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At corruption trial, former Virginia first lady portrayed as disturbed diva

Maureen McDonnell arrives at the federal courthouse in Richmond, VirginiaIn testimony Monday, a former top aide to the ex governor of Viriginia described the former first lady as a flirtatious, unstable bully with a quick temper.

Janet Kelly, a defense witness, said Maureen McDonnell’s tantrums against the staff at the governor’s mansion strained the first couple’s marriage. 

Former Gov. Bob McDonnell and Maureen are accused in a 14-count federal indictment of taking $160,000 in loans and gifts from Jonnie Williams, the chief of dietary supplement maker Star Scientific, in exchange for using the governor’s office to promote Star’s products.

McDonnell was governor of Virginia from 2010 until early 2014. He and his wife were indicted ten days after his term ended.

The McDonnells each face up to 20 years in prison if convicted.

Kelly described a revolt in early 2012 when Maureen’s entire staff threatened to quit.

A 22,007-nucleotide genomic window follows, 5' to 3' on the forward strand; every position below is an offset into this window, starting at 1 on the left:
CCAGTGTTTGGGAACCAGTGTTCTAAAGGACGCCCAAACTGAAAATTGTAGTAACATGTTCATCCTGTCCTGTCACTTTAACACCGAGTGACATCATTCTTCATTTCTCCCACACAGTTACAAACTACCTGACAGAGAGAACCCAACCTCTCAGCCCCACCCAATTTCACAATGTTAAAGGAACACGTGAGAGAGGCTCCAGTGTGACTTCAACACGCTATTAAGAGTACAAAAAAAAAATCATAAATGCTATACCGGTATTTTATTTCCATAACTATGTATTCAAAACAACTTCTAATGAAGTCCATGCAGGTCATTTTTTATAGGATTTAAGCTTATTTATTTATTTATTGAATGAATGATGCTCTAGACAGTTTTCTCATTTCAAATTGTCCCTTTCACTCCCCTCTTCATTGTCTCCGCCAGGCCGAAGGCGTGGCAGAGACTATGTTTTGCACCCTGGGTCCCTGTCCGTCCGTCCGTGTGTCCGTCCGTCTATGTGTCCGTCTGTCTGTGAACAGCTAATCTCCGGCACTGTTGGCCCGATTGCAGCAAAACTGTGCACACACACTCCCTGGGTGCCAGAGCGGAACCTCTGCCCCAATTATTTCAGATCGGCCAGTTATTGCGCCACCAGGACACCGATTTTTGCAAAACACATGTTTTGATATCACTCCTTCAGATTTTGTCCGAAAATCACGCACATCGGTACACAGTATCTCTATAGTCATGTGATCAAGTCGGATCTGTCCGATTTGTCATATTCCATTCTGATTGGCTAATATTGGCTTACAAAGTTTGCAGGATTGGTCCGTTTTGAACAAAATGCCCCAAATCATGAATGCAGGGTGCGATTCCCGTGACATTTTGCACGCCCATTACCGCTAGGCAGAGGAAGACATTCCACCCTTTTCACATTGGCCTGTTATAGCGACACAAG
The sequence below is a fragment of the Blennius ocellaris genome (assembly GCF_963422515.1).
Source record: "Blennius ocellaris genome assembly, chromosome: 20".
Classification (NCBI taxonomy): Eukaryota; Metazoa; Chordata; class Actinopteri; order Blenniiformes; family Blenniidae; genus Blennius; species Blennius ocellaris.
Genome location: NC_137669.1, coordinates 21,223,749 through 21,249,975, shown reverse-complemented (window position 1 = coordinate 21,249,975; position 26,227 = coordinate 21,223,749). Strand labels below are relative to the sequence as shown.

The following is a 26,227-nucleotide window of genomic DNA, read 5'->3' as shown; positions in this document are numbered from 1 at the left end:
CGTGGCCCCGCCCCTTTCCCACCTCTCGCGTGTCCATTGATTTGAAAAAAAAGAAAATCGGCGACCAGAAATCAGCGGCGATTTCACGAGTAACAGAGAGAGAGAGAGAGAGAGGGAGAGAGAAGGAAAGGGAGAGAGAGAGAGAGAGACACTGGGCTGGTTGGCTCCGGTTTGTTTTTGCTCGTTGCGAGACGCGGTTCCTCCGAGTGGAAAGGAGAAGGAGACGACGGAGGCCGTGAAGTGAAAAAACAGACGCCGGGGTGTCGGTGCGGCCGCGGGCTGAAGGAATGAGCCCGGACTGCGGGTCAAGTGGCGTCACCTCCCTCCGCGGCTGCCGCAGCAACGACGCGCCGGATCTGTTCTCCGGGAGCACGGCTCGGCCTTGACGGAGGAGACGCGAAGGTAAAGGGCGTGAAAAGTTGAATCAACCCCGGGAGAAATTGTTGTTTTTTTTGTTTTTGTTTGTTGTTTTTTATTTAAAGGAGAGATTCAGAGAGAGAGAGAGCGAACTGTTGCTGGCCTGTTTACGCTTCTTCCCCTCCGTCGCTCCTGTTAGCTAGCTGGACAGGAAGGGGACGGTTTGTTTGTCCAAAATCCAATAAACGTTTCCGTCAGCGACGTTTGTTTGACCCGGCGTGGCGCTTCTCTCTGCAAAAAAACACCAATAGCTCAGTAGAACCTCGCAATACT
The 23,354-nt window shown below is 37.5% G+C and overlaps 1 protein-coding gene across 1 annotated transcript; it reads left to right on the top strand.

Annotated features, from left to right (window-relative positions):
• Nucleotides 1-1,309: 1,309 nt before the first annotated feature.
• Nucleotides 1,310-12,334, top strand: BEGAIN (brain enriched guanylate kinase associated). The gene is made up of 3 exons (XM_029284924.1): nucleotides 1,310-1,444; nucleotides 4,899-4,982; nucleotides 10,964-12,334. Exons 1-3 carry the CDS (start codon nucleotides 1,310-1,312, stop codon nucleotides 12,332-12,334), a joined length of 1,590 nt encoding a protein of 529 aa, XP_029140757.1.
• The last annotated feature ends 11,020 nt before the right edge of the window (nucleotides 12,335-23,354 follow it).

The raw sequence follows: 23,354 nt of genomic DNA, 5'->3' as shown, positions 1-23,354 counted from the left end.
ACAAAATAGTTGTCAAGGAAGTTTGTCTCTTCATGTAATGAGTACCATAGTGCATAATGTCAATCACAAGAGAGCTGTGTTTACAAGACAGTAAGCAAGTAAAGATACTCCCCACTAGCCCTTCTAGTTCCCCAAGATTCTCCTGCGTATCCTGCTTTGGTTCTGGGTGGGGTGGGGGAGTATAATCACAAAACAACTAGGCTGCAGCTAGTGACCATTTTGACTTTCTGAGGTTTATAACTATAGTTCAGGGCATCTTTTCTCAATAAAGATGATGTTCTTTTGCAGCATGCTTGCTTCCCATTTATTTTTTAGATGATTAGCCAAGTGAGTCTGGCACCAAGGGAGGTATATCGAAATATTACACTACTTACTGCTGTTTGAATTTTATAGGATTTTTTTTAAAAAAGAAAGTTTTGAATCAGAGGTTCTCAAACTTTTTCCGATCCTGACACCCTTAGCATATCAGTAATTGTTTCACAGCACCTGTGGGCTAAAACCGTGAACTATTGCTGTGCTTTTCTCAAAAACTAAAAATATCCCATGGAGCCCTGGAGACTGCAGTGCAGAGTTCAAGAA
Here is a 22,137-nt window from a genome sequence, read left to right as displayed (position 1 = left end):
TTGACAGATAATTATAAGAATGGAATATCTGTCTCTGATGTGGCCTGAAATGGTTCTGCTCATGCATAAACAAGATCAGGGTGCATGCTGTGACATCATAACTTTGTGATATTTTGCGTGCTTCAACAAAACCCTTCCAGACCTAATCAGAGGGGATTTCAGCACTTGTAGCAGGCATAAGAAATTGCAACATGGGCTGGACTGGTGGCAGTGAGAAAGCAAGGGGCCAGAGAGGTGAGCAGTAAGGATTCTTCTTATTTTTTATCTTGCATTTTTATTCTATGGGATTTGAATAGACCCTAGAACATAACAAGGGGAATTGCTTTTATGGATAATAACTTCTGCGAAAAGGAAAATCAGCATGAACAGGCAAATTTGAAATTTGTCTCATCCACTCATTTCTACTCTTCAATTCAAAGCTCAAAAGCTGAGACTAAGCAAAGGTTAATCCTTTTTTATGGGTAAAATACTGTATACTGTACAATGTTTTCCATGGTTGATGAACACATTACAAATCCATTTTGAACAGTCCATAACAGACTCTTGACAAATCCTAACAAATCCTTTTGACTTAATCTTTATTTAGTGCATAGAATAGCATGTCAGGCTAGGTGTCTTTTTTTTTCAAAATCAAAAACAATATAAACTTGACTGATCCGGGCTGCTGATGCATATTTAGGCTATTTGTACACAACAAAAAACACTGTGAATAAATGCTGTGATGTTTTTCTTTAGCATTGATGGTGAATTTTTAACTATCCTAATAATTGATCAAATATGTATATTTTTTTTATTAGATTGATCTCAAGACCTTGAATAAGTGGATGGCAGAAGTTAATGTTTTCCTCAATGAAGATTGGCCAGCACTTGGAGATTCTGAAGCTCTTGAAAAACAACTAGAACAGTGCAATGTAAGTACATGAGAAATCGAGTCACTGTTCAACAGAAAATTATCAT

The staffers wrote a joint letter saying that “to be treated like naughty children any time something doesn’t suit you is completely unacceptable.”

They were delivering the letter by hand to the first lady when Kelly intervened, saying the letter would be counterproductive because Maureen was “pathologically incapable of accepting any responsibility.”

One former member of the staff acknowledged calling Maureen a “nutbag” and another said the ex-governor was in denial about his wife’s mental capacity.

Kelly said in her testimony, “[Maureen] was very difficult, very demanding, very diva-ish. My relationship with the first lady had deteriorated beyond the point of common sense.”

The McDonnells’ defense teams are arguing that the governor and his wife couldn’t have conspired and colluded as prosecutors allege because their marriage was so broken they barely spoke to each other.

Maureen’s lawyers said she had a crush on Williams.

Kelly testified that Maureen’s treatment of Williams was “kind of flirty. It was very, very, very friendly.”

Williams, who has been given immunity from prosecution, said in his testimony that he didn’t know Maureen had a romantic interest in him.

The trial continues this week in Richmond, Virginia.


Richard L. Cassin is the publisher and editor of the FCPA Blog. He can be contacted here.

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